Bermuda Triangle breakthrough? Investigators enthused by Flight 19 wreckage claims

It is believed the wreckage may have been the notorious vanished Flight 19. Flight 19 was one of the most infamous disappearances in the Triangle, helping to cement the region as a mysterious area of global scientific intrigue. Over the last 200 years, as many as 20 aircraft and 50 ships have gone missing in the black spot of the North Atlantic Ocean. The enigma of the seas, located between Florida, Bermuda and Puerto Rico, claimed Flight 19 in 1945 shortly after the end of World War 2.

The US Navy training mission comprised five TBM Avenger torpedo bombers with a 14-man crew.

The aircrafts entered the area but made a wrong turn and encountered bad weather before vanishing, according to archive evidence.

However, after years of attempts to piece together what happened to the ill-fated flight, researchers may have made a breakthrough.

One of the Flight 19 planes made it back to land, according to Florida resident Graham Stikelether, who was interviewed for an episode of ‘History’s Greatest Mysteries’, released last year.

He told the History Channel US documentary how his father had taken him to see the wreckage of the plane when he was nine years old in 1962.

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Speaking about the amazing discovery, he claimed: “The first place he called was Patrick Air Force Base.

“They finally did pull the plane out, and there were bodies in it.”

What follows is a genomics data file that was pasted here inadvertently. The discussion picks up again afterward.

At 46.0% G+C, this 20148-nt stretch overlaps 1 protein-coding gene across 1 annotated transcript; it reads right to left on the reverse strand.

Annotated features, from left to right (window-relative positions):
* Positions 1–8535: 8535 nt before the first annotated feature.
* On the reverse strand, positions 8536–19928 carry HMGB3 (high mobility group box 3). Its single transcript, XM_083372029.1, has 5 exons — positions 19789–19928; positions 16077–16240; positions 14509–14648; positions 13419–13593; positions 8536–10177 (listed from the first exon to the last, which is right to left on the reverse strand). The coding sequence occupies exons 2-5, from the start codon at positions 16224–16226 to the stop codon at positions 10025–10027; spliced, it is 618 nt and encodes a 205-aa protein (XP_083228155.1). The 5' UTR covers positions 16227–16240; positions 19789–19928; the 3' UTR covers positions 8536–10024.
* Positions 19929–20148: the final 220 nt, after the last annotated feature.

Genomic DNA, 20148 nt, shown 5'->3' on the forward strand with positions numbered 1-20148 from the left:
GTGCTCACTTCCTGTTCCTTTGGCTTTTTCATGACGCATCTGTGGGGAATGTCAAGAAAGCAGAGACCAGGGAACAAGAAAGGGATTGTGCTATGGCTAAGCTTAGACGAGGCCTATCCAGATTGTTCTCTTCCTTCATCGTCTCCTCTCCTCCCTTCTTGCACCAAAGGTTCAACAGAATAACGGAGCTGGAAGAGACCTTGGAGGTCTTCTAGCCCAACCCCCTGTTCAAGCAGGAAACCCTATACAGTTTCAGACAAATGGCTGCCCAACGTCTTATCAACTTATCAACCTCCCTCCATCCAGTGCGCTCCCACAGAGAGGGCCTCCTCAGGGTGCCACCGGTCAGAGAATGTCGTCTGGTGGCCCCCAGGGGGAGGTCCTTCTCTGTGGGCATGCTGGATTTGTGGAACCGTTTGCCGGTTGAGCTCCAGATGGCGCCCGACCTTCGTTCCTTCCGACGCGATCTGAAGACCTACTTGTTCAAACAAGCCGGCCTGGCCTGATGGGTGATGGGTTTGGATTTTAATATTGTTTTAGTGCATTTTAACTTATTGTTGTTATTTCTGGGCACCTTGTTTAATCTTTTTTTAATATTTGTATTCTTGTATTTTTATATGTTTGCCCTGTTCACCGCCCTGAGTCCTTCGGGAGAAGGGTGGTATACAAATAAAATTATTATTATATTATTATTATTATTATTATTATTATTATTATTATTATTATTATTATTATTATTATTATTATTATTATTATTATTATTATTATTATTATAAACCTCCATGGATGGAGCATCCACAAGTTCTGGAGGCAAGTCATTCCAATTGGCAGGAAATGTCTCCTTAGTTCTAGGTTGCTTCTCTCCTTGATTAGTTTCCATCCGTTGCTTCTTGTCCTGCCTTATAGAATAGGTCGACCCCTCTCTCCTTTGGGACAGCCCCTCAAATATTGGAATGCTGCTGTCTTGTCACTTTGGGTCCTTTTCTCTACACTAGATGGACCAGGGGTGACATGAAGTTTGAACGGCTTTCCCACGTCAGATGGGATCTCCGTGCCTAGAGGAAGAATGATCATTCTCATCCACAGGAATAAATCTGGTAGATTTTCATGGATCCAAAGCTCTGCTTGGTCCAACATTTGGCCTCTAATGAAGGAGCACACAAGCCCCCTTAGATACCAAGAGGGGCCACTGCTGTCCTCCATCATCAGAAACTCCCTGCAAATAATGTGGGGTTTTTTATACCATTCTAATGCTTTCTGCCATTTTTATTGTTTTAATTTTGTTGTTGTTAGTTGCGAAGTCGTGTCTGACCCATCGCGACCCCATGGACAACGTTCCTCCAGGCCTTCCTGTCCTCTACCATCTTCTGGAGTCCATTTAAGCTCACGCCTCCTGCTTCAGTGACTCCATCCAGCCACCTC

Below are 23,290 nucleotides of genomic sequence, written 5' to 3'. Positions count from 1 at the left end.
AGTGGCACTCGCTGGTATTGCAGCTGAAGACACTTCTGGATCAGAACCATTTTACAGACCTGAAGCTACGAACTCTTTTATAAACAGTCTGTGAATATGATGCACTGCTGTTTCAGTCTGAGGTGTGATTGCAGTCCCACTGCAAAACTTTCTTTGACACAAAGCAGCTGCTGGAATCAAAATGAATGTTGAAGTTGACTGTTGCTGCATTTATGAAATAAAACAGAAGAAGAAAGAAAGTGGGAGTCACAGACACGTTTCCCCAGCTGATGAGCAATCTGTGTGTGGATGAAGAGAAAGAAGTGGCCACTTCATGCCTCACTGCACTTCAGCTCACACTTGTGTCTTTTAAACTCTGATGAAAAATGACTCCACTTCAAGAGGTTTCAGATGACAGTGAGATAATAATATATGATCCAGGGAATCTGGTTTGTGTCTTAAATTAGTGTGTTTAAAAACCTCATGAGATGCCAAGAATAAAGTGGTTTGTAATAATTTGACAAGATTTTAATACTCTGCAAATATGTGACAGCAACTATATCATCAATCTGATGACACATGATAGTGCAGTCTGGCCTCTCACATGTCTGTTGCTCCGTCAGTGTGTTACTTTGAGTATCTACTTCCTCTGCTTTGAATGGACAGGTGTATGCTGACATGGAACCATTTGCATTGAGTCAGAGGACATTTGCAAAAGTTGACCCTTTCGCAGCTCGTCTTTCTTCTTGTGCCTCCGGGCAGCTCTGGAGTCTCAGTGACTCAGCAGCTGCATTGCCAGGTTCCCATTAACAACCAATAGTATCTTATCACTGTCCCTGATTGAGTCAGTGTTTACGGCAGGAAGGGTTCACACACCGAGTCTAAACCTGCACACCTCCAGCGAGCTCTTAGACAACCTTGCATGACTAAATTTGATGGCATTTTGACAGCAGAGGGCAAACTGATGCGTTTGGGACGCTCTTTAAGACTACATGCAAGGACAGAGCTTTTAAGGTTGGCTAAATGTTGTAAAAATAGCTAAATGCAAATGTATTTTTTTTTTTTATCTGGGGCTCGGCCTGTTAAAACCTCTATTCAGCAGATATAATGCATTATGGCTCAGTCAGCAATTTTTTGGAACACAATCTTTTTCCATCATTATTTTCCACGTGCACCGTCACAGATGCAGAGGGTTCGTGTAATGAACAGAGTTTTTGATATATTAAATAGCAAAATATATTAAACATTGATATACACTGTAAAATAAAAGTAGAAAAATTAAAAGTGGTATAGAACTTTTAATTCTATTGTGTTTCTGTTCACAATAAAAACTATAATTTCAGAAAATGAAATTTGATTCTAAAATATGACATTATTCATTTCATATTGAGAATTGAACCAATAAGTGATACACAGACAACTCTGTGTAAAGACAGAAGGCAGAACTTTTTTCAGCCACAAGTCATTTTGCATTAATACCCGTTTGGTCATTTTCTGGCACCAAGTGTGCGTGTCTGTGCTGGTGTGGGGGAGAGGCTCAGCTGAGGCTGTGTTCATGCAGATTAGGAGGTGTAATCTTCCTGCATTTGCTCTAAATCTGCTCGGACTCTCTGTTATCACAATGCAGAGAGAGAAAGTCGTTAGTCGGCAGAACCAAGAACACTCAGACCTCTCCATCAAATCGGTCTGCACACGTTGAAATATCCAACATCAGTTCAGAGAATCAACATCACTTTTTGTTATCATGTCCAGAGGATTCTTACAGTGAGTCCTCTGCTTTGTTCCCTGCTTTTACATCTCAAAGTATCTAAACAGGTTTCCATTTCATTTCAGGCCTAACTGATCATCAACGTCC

Graham’s father, Graham Stikelether Senior, a local judge, reportedly came across the plane while hunting, and informed Navy officials, who allegedly told him it was one of the Flight 19 planes.

However, he claimed the wreck was subsequently removed, and Navy chiefs denied later any knowledge of the incident, according to ‘History’s Greatest Mysteries’.

Graham added: “He finally kind of hit a wall and no one would talk to him anymore.”

The expert told the documentary: “What really raises a lot of mystery about this plane is the Navy told him this was part of Flight 19.

“Unfortunately, no matter how much the judge went back to the Navy, he could not get any more information.”

The experts were cautious to place too much emphasis on Graham’s story, without physical evidence.

However, the Florida resident then revealed to them that he had kept some of the plane pieces, including a machine gun he gave to his friend, a collector of World War 2 memorabilia.

The Navy has not commented on the claims.

Flight 19 disappeared shortly after the end of the war during a routine mission on December 5, 1945.

After setting of from their Florida base, the five planes carried out bombing runs at an area called Hens and Chickens Shoals.

They then turned north on the next leg of their journey before they were due to head southwest back to base, however the aircraft and the 14 men were never seen again.

‘History’s Greatest Mysteries’ is available to stream on the History Channel US.


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